When I discussed the case last week with a number of conservative law professors, most were sure that the Supreme Court would uphold the Affordable Care Act in its entirety. There was certainly a basis for thinking that the Court would come out that way. The government has good arguments based on precedent to uphold the individual mandate under any of three separate provisions of the Constitution – the clauses giving Congress the power to regulate commerce among the states, impose taxes, and enact laws “necessary and proper” to these other powers. But the comments of conservative Justices at the oral argument signal a very real chance – maybe a likelihood – that the government could lose that part of the case. It is also possible that it will lose on a challenge to a separate provision of the statute, which extends Medicaid to many more Americans, but that seems less likely.
A decision striking down the individual mandate, or the statute as a whole, would have little direct application to other cases. From the beginning, the statute’s challengers have insisted that it was an unprecedented use of federal power, and the Court’s decision would almost certainly be predicated on the Affordable Care Act’s allegedly unique futures. However, the willingness of a majority of Justices to strike down a major economic regulation for the first time in 75 years would be a sign of just how far the Supreme Court’s conservative Justices have moved away from the idea of judicial restraint. This renewed assertiveness could surface in other cases as well, even if the legal issues are quite different. If nothing else, such a decision would guarantee that the Court will remain a center of political controversy for years to come.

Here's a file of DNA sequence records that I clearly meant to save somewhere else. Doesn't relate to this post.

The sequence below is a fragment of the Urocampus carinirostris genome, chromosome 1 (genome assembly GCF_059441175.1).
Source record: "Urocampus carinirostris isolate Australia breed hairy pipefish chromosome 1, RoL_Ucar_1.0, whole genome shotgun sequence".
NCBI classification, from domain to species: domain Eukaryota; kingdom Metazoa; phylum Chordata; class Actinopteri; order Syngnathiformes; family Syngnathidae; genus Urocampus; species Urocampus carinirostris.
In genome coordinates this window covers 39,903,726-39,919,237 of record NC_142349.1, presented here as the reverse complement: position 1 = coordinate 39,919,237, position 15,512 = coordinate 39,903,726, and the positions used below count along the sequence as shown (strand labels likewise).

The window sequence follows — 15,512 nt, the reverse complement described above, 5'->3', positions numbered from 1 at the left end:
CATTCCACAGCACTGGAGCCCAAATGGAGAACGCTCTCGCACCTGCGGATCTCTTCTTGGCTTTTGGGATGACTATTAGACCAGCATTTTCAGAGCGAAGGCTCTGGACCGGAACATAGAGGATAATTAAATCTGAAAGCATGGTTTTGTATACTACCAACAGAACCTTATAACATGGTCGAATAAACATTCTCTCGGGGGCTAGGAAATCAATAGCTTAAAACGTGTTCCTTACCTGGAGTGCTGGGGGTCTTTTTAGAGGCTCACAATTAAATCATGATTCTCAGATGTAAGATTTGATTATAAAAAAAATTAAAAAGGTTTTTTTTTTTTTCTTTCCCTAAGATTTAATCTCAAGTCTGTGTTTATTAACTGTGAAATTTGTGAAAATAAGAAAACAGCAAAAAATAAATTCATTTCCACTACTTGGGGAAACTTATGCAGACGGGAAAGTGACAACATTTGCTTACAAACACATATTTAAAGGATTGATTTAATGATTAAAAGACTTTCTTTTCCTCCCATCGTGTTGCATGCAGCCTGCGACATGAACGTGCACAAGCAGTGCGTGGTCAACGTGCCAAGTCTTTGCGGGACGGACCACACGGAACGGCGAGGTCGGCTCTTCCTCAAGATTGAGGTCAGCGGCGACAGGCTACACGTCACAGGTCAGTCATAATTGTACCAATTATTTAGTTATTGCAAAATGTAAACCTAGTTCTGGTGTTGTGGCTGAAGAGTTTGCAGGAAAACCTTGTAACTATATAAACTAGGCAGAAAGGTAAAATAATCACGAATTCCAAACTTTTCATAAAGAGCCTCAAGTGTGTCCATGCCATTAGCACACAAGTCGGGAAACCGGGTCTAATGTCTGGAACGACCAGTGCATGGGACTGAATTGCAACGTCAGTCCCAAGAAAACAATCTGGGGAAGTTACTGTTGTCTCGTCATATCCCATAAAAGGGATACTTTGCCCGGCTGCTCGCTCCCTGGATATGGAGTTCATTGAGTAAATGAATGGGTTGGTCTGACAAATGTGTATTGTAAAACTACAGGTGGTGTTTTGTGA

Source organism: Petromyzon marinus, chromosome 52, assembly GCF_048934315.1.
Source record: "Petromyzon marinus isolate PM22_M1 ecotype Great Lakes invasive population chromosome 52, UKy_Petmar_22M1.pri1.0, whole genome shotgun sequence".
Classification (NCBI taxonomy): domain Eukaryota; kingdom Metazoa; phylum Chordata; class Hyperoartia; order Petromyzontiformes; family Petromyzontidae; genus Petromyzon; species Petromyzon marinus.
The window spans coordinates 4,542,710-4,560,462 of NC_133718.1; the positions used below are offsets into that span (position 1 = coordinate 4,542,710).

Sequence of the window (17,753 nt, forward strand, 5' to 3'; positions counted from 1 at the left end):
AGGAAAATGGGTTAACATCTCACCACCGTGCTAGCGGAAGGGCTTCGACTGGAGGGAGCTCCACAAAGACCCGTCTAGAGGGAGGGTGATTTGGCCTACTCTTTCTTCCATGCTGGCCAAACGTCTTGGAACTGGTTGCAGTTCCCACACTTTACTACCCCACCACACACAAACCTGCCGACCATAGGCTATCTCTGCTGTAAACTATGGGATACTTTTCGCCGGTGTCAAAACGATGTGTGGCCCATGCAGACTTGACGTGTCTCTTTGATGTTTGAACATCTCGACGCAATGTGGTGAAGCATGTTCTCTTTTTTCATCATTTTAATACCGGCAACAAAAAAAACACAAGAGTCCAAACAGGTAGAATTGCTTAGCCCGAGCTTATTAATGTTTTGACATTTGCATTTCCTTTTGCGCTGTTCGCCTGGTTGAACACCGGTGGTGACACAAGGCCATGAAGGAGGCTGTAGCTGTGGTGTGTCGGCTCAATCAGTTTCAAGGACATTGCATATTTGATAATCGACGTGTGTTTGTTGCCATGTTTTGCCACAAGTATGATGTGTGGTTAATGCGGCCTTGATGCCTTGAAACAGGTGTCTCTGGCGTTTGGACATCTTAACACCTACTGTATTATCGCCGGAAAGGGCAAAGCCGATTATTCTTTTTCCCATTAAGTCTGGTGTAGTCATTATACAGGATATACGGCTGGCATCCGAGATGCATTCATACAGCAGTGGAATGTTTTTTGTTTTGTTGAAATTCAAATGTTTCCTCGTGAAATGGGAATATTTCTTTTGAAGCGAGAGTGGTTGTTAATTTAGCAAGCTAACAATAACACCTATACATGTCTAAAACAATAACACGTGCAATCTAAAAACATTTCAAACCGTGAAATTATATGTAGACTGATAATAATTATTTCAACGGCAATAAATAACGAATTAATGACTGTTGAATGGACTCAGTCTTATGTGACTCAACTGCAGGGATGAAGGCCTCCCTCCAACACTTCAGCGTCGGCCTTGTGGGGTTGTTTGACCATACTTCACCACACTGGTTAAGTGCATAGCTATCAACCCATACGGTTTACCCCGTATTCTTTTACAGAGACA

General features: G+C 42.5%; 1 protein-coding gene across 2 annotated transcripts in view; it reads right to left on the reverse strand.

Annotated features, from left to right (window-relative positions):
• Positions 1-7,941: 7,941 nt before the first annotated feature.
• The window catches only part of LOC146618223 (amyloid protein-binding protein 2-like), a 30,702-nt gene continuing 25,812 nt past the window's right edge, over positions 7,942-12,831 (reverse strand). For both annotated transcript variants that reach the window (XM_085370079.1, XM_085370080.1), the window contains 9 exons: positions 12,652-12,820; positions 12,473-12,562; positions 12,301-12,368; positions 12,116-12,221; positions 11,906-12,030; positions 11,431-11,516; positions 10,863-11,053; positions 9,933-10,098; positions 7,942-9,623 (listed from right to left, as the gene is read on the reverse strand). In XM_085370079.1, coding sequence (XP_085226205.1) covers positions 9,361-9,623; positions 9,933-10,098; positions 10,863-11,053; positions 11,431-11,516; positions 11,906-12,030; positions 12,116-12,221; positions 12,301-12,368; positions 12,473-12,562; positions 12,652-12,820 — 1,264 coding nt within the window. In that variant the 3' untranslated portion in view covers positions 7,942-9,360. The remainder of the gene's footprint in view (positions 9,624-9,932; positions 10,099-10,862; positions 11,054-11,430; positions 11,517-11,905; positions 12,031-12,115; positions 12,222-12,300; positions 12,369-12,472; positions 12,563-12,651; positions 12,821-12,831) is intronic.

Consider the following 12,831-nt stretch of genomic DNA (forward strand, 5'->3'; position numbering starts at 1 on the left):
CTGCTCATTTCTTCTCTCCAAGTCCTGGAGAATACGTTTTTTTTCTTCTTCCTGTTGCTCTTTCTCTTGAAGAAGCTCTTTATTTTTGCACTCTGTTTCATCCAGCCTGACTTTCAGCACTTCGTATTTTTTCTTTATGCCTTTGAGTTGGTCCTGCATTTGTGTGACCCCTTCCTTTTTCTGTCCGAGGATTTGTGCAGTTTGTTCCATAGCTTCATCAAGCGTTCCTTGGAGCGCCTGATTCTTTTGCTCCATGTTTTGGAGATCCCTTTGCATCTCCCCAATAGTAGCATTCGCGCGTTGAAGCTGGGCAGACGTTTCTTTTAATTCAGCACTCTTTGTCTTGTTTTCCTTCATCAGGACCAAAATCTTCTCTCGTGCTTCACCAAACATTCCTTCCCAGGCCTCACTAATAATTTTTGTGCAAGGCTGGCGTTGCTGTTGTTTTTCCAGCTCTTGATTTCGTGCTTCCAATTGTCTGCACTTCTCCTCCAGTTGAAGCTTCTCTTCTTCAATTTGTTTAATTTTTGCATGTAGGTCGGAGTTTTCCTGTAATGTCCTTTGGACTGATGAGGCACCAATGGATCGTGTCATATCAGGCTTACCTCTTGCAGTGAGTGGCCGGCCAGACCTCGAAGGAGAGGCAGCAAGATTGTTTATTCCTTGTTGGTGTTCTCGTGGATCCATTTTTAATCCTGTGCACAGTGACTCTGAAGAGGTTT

Putting aside such speculation about the Court’s future, striking down the individual mandate would also have immediate practical consequences. The extent of the consequences depends on how much of the statute falls along with the individual mandate. There are several possibilities. If only the individual mandate falls, people could wait until they get sick before buying insurance. Other provisions of the law prevent insurance companies from protecting themselves by excluding existing conditions from coverage or charging more based on individual health history. Some companies might choose to exit the health care market.
Another possibility is that those restrictions on insurance companies would also disappear but the remainder of the statute would be upheld. This would cut off health insurance to a significant number of people who would have received it otherwise, but it would leave the bulk of the law intact. Finally, the Court could strike down the whole statute, although no one has raised any constitutional arguments against the vast majority of provisions. That would cause some significant disruption to insurance companies and state governments, which have been working to comply with the law. This would also eliminate other provisions, like increased prescription drug benefits under Medicare, insurance coverage for grown children under 26, and coverage for preventive care like cancer screening.
The Affordable Care Act is an ungainly compromise. It tries to remodel the existing system, which consists of private health insurance for some and government insurance (Medicaid and Medicare) for others. This remodeling effort is the source of the individual mandate and the Medicaid provisions that were attacked before the Court. Ironically, a more radical statute – for example, expanding Medicare to include many more Americans – would have avoided these vulnerable features. But compromises seem to be an endangered species in contemporary America. It remains to be seen whether a Supreme Court decision upsetting this compromise will lead to anything better.